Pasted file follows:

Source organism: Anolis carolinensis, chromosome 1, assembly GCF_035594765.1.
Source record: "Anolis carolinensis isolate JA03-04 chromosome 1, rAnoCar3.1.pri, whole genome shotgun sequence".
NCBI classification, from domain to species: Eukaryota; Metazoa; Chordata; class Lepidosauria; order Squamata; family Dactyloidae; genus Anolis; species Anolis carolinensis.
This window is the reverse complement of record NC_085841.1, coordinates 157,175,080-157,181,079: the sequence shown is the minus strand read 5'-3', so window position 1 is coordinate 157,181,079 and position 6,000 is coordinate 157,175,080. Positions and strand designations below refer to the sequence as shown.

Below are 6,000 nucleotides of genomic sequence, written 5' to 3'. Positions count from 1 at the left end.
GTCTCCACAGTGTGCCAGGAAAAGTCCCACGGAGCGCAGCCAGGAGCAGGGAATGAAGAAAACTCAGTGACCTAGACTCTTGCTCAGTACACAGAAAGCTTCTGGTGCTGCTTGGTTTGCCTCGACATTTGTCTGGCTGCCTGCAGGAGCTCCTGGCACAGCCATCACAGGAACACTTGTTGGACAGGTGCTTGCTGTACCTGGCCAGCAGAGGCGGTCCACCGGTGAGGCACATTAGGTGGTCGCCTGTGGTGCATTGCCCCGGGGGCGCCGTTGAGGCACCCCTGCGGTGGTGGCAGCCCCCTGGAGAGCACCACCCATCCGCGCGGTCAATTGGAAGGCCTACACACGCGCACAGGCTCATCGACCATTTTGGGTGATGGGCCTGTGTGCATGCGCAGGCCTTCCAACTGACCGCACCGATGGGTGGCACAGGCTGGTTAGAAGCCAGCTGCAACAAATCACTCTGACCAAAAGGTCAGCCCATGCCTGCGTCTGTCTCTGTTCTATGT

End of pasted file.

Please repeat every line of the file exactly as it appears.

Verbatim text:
Source organism: Anolis carolinensis, chromosome 1, assembly GCF_035594765.1.
Source record: "Anolis carolinensis isolate JA03-04 chromosome 1, rAnoCar3.1.pri, whole genome shotgun sequence".
NCBI classification, from domain to species: Eukaryota; Metazoa; Chordata; class Lepidosauria; order Squamata; family Dactyloidae; genus Anolis; species Anolis carolinensis.
This window is the reverse complement of record NC_085841.1, coordinates 157,175,080-157,181,079: the sequence shown is the minus strand read 5'-3', so window position 1 is coordinate 157,181,079 and position 6,000 is coordinate 157,175,080. Positions and strand designations below refer to the sequence as shown.

Below are 6,000 nucleotides of genomic sequence, written 5' to 3'. Positions count from 1 at the left end.
GTCTCCACAGTGTGCCAGGAAAAGTCCCACGGAGCGCAGCCAGGAGCAGGGAATGAAGAAAACTCAGTGACCTAGACTCTTGCTCAGTACACAGAAAGCTTCTGGTGCTGCTTGGTTTGCCTCGACATTTGTCTGGCTGCCTGCAGGAGCTCCTGGCACAGCCATCACAGGAACACTTGTTGGACAGGTGCTTGCTGTACCTGGCCAGCAGAGGCGGTCCACCGGTGAGGCACATTAGGTGGTCGCCTGTGGTGCATTGCCCCGGGGGCGCCGTTGAGGCACCCCTGCGGTGGTGGCAGCCCCCTGGAGAGCACCACCCATCCGCGCGGTCAATTGGAAGGCCTACACACGCGCACAGGCTCATCGACCATTTTGGGTGATGGGCCTGTGTGCATGCGCAGGCCTTCCAACTGACCGCACCGATGGGTGGCACAGGCTGGTTAGAAGCCAGCTGCAACAAATCACTCTGACCAAAAGGTCAGCCCATGCCTGCGTCTGTCTCTGTTCTATGT